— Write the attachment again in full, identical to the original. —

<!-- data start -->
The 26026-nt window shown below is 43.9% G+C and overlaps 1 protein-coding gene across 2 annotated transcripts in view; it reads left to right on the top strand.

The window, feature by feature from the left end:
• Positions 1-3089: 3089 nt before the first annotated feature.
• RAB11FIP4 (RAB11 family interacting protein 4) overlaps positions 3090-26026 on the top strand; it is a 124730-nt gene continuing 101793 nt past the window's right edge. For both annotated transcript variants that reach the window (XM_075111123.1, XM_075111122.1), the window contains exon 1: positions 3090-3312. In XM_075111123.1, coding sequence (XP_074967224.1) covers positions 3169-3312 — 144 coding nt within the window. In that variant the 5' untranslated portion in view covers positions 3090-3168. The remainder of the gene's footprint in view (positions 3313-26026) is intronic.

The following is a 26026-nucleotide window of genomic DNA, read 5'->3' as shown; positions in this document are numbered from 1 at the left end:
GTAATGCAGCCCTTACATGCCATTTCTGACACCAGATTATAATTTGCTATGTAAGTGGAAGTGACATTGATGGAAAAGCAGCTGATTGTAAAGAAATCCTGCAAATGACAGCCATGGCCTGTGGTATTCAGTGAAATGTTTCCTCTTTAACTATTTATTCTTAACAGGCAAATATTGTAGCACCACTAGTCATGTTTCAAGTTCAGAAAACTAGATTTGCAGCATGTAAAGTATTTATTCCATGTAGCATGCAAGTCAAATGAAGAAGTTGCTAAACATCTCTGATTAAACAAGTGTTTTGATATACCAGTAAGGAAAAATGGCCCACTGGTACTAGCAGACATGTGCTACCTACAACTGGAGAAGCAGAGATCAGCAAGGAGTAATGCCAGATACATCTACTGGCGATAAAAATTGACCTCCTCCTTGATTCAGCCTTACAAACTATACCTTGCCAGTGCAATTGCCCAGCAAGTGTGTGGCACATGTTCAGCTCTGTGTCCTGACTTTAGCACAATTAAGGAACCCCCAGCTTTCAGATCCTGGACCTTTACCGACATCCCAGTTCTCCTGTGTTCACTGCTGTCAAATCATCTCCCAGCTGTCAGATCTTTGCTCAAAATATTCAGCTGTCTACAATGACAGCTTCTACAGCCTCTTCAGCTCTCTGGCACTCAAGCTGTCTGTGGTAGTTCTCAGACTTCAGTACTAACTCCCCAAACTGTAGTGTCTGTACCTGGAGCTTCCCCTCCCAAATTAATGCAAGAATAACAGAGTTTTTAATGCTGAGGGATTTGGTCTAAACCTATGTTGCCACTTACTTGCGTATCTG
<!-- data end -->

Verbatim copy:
The 26026-nt window shown below is 43.9% G+C and overlaps 1 protein-coding gene across 2 annotated transcripts in view; it reads left to right on the top strand.

The window, feature by feature from the left end:
• Positions 1-3089: 3089 nt before the first annotated feature.
• RAB11FIP4 (RAB11 family interacting protein 4) overlaps positions 3090-26026 on the top strand; it is a 124730-nt gene continuing 101793 nt past the window's right edge. For both annotated transcript variants that reach the window (XM_075111123.1, XM_075111122.1), the window contains exon 1: positions 3090-3312. In XM_075111123.1, coding sequence (XP_074967224.1) covers positions 3169-3312 — 144 coding nt within the window. In that variant the 5' untranslated portion in view covers positions 3090-3168. The remainder of the gene's footprint in view (positions 3313-26026) is intronic.

The following is a 26026-nucleotide window of genomic DNA, read 5'->3' as shown; positions in this document are numbered from 1 at the left end:
GTAATGCAGCCCTTACATGCCATTTCTGACACCAGATTATAATTTGCTATGTAAGTGGAAGTGACATTGATGGAAAAGCAGCTGATTGTAAAGAAATCCTGCAAATGACAGCCATGGCCTGTGGTATTCAGTGAAATGTTTCCTCTTTAACTATTTATTCTTAACAGGCAAATATTGTAGCACCACTAGTCATGTTTCAAGTTCAGAAAACTAGATTTGCAGCATGTAAAGTATTTATTCCATGTAGCATGCAAGTCAAATGAAGAAGTTGCTAAACATCTCTGATTAAACAAGTGTTTTGATATACCAGTAAGGAAAAATGGCCCACTGGTACTAGCAGACATGTGCTACCTACAACTGGAGAAGCAGAGATCAGCAAGGAGTAATGCCAGATACATCTACTGGCGATAAAAATTGACCTCCTCCTTGATTCAGCCTTACAAACTATACCTTGCCAGTGCAATTGCCCAGCAAGTGTGTGGCACATGTTCAGCTCTGTGTCCTGACTTTAGCACAATTAAGGAACCCCCAGCTTTCAGATCCTGGACCTTTACCGACATCCCAGTTCTCCTGTGTTCACTGCTGTCAAATCATCTCCCAGCTGTCAGATCTTTGCTCAAAATATTCAGCTGTCTACAATGACAGCTTCTACAGCCTCTTCAGCTCTCTGGCACTCAAGCTGTCTGTGGTAGTTCTCAGACTTCAGTACTAACTCCCCAAACTGTAGTGTCTGTACCTGGAGCTTCCCCTCCCAAATTAATGCAAGAATAACAGAGTTTTTAATGCTGAGGGATTTGGTCTAAACCTATGTTGCCACTTACTTGCGTATCTG